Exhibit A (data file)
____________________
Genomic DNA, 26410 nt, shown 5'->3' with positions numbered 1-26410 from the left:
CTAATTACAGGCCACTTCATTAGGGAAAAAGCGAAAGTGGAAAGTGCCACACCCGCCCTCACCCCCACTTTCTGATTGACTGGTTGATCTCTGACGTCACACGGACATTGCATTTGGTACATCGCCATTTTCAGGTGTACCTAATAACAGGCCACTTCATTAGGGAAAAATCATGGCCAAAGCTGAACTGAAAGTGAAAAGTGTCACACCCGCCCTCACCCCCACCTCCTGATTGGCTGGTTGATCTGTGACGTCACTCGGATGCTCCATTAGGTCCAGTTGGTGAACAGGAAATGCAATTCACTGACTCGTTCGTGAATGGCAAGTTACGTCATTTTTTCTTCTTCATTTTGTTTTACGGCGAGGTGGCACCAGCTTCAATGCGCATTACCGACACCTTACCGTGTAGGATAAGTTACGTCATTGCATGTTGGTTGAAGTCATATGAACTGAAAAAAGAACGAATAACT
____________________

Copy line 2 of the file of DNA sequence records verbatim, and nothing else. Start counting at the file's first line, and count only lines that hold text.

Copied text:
CTAATTACAGGCCACTTCATTAGGGAAAAAGCGAAAGTGGAAAGTGCCACACCCGCCCTCACCCCCACTTTCTGATTGACTGGTTGATCTCTGACGTCACACGGACATTGCATTTGGTACATCGCCATTTTCAGGTGTACCTAATAACAGGCCACTTCATTAGGGAAAAATCATGGCCAAAGCTGAACTGAAAGTGAAAAGTGTCACACCCGCCCTCACCCCCACCTCCTGATTGGCTGGTTGATCTGTGACGTCACTCGGATGCTCCATTAGGTCCAGTTGGTGAACAGGAAATGCAATTCACTGACTCGTTCGTGAATGGCAAGTTACGTCATTTTTTCTTCTTCATTTTGTTTTACGGCGAGGTGGCACCAGCTTCAATGCGCATTACCGACACCTTACCGTGTAGGATAAGTTACGTCATTGCATGTTGGTTGAAGTCATATGAACTGAAAAAAGAACGAATAACT